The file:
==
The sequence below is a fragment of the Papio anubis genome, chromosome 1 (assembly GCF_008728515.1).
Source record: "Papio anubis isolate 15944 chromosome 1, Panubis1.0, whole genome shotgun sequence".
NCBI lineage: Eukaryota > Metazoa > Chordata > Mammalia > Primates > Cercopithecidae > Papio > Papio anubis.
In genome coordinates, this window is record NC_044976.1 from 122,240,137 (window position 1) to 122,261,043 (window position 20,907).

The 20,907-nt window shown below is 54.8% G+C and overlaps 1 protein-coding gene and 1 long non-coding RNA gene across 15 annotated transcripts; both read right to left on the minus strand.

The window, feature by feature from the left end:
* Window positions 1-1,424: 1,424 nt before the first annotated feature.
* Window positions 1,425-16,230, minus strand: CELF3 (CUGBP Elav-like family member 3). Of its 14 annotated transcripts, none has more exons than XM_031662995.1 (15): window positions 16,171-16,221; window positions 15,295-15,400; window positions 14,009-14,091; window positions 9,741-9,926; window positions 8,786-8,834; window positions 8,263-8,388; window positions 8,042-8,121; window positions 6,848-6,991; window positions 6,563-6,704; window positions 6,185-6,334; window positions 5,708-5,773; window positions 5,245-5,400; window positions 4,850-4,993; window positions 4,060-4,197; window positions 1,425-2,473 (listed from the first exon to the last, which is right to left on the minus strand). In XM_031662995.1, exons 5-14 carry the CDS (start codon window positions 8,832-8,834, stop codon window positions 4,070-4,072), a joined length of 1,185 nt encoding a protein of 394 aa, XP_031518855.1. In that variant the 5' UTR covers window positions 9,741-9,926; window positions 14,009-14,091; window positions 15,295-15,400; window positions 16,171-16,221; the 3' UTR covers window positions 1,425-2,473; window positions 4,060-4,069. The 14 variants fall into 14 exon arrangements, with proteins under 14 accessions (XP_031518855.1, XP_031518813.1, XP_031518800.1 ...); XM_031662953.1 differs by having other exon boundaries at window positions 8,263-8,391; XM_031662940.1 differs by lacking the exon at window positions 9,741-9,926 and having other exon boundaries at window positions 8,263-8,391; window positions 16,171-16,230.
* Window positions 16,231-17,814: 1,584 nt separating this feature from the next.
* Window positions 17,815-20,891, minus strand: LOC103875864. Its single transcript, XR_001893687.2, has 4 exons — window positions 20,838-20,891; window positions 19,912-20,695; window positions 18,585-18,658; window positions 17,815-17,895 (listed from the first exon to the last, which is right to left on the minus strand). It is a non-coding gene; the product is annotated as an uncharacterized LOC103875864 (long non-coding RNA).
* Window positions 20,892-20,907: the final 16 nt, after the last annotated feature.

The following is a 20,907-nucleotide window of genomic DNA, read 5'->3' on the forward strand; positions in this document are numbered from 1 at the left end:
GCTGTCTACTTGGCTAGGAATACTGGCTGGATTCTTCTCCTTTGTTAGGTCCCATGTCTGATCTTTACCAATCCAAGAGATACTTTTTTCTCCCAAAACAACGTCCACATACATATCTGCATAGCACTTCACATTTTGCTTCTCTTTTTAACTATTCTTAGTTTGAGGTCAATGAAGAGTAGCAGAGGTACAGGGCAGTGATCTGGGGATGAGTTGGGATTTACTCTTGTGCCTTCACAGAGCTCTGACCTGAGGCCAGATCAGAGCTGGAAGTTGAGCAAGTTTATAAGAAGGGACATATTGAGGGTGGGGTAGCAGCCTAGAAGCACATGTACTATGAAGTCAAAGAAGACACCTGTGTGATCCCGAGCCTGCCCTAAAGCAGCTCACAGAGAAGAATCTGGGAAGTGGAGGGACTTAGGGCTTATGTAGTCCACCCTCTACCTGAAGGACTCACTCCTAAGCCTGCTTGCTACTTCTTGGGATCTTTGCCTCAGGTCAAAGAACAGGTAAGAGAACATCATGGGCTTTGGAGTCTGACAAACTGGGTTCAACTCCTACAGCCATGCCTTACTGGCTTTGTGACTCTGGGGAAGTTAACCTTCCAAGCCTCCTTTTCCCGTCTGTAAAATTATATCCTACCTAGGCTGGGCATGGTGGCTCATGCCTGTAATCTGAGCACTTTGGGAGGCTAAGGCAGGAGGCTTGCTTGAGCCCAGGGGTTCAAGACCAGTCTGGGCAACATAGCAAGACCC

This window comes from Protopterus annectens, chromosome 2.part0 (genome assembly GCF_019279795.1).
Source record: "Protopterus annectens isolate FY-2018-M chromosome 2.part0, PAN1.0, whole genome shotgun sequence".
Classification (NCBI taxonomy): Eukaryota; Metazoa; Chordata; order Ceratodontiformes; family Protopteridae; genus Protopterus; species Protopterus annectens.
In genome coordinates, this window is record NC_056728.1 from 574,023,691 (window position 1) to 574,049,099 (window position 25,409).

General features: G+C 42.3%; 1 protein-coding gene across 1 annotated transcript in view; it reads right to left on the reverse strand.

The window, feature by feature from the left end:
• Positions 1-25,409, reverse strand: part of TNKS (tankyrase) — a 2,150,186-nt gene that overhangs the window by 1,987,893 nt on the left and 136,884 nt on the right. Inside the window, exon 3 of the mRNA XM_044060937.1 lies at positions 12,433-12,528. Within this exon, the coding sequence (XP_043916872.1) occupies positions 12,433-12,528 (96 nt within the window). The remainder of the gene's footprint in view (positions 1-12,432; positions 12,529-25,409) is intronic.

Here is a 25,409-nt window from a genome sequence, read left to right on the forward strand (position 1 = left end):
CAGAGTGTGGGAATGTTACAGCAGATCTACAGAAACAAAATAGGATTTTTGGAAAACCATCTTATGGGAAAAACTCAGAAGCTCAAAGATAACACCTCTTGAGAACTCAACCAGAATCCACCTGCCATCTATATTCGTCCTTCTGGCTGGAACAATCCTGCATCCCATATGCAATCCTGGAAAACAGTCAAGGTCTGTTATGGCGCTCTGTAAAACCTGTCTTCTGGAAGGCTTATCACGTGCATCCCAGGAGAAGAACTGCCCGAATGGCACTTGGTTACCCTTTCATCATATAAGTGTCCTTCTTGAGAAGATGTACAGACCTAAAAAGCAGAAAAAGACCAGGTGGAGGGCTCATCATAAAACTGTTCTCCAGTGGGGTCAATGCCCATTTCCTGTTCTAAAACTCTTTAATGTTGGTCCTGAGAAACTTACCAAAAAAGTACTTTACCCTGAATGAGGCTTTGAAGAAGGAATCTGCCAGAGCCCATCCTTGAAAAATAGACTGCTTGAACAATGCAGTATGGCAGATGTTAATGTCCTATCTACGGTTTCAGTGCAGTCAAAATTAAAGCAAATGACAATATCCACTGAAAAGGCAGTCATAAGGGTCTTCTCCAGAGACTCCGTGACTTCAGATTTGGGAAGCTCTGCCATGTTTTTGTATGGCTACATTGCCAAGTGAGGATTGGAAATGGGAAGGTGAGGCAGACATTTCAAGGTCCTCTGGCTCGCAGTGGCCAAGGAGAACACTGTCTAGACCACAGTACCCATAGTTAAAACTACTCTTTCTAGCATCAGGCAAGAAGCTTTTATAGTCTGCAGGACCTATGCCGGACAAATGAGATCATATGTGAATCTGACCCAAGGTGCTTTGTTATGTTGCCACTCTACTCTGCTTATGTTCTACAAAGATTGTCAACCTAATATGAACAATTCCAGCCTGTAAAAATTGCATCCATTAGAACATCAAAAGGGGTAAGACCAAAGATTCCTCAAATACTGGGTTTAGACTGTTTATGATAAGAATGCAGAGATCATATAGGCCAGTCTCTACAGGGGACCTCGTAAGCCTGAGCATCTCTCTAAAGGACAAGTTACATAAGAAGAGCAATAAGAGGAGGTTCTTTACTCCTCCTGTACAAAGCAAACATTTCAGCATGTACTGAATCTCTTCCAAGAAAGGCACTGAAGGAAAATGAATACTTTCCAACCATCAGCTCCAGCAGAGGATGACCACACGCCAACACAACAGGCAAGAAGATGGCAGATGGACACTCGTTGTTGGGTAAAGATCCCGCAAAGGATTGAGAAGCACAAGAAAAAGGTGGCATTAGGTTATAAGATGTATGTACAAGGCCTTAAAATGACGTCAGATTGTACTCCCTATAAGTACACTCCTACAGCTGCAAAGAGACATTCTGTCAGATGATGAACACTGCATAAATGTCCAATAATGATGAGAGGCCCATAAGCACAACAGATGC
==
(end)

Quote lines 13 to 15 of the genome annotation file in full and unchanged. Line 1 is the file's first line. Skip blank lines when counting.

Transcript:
GCTGTCTACTTGGCTAGGAATACTGGCTGGATTCTTCTCCTTTGTTAGGTCCCATGTCTGATCTTTACCAATCCAAGAGATACTTTTTTCTCCCAAAACAACGTCCACATACATATCTGCATAGCACTTCACATTTTGCTTCTCTTTTTAACTATTCTTAGTTTGAGGTCAATGAAGAGTAGCAGAGGTACAGGGCAGTGATCTGGGGATGAGTTGGGATTTACTCTTGTGCCTTCACAGAGCTCTGACCTGAGGCCAGATCAGAGCTGGAAGTTGAGCAAGTTTATAAGAAGGGACATATTGAGGGTGGGGTAGCAGCCTAGAAGCACATGTACTATGAAGTCAAAGAAGACACCTGTGTGATCCCGAGCCTGCCCTAAAGCAGCTCACAGAGAAGAATCTGGGAAGTGGAGGGACTTAGGGCTTATGTAGTCCACCCTCTACCTGAAGGACTCACTCCTAAGCCTGCTTGCTACTTCTTGGGATCTTTGCCTCAGGTCAAAGAACAGGTAAGAGAACATCATGGGCTTTGGAGTCTGACAAACTGGGTTCAACTCCTACAGCCATGCCTTACTGGCTTTGTGACTCTGGGGAAGTTAACCTTCCAAGCCTCCTTTTCCCGTCTGTAAAATTATATCCTACCTAGGCTGGGCATGGTGGCTCATGCCTGTAATCTGAGCACTTTGGGAGGCTAAGGCAGGAGGCTTGCTTGAGCCCAGGGGTTCAAGACCAGTCTGGGCAACATAGCAAGACCC

This window comes from Protopterus annectens, chromosome 2.part0 (genome assembly GCF_019279795.1).
Source record: "Protopterus annectens isolate FY-2018-M chromosome 2.part0, PAN1.0, whole genome shotgun sequence".